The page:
Hard-hitting video lashes out at Parliament’s ‘Danishness’ declaration

Christian Wenande
March 1st, 2017

This article is more than 6 years old.

Danish children with immigrant backgrounds confused and crestfallen when told they aren’t Danish

The impact of Parliament’s poorly-chosen words in denying the ‘Danishness’ of some immigrants has really hit home with a new hard-hitting video.

The video, produced by Gorilla Media, shows several Danish children with immigrant backgrounds being asked where they are from.

After answering that they are Danish (in perfect Danish accents by the way), they are told they are in fact not Danish (according to Parliament’s recent statement).

See the video below (click on the settings button to choose English subtitles)

The children’s reactions, ranging from confusion to tears, hits home hard as the video fades to black with the words “Dear politicians, please remember who you’re talking about.”

The filmmaker behind the contentious video, Iranian-born Alex Sabour, grew up in California, while his daughter was born and raised in Denmark. When he saw Parliament’s resolution, he was spurred into action.

“I started asking kids around her age the question: ‘Where are you from?’ The replies I got fell into two categories, and both were fascinating to me as a filmmaker,” Sabour told CPH POST.

“One group said we’re Danish, the other said the country that their parents came from. Both provided an uneasy look into the reality of what we as a society are teaching our kids.”

READ MORE: Poor wording in resolution denies ‘Danishness’ of some immigrants

Kids know what’s up
Sabour’s video has not been well received by some, with detractors contending that the use of children should be off limits when making a political message.

But that’s the whole point, argued Sabour. Children certainly weren’t off limits when the government made its sweeping statement two weeks ago.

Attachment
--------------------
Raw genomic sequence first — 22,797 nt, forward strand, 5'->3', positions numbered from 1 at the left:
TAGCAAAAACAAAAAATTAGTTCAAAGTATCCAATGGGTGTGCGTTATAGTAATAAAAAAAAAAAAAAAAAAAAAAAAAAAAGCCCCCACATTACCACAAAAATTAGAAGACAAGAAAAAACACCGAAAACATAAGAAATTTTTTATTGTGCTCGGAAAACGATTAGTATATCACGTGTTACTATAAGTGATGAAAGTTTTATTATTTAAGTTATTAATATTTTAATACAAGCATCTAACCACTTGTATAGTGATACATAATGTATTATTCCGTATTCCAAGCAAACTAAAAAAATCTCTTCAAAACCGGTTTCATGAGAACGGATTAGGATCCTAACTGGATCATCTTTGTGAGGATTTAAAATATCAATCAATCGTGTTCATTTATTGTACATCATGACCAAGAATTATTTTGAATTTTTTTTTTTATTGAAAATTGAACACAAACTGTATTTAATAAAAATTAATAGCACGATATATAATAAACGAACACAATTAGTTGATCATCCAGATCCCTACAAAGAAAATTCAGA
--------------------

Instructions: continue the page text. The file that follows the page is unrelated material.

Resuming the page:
“Kids aren’t blind, deaf, dumb – they are aware of their surroundings. They hear the talk radio in the morning when you drop them off at school, they listen to the debates on TV, and the debates that happen at home often come back to the schoolyard,” said Sabour.

“I chose to ask kids, because it’s their struggle. I understand people are upset/sad/angry, and for most people it’s going to be forgotten tomorrow when another interesting video hits their newsfeed, but not for us, and families like us.”

Poorly-worded, not thought through
In early February, the government landed itself in hot water in its response to the revelations that the proportion of immigrants and descendants from non-Western countries is over 50 percent in two neighbourhoods in Denmark.

It read: “Parliament believes that Danes should not be in the minority in neighbourhoods in Denmark. Today there are areas in Denmark where the proportion of immigrants and descendants from non-Western countries is over 50 percent.”

The statement indicates that descendants of immigrants were not considered Danish – despite many holding Danish passports.

Another group to criticise the politicians’ statement was adopted people in Denmark, who contend that the move appears to also question their Danishness.

See the video below (click on the settings button to choose English subtitles)


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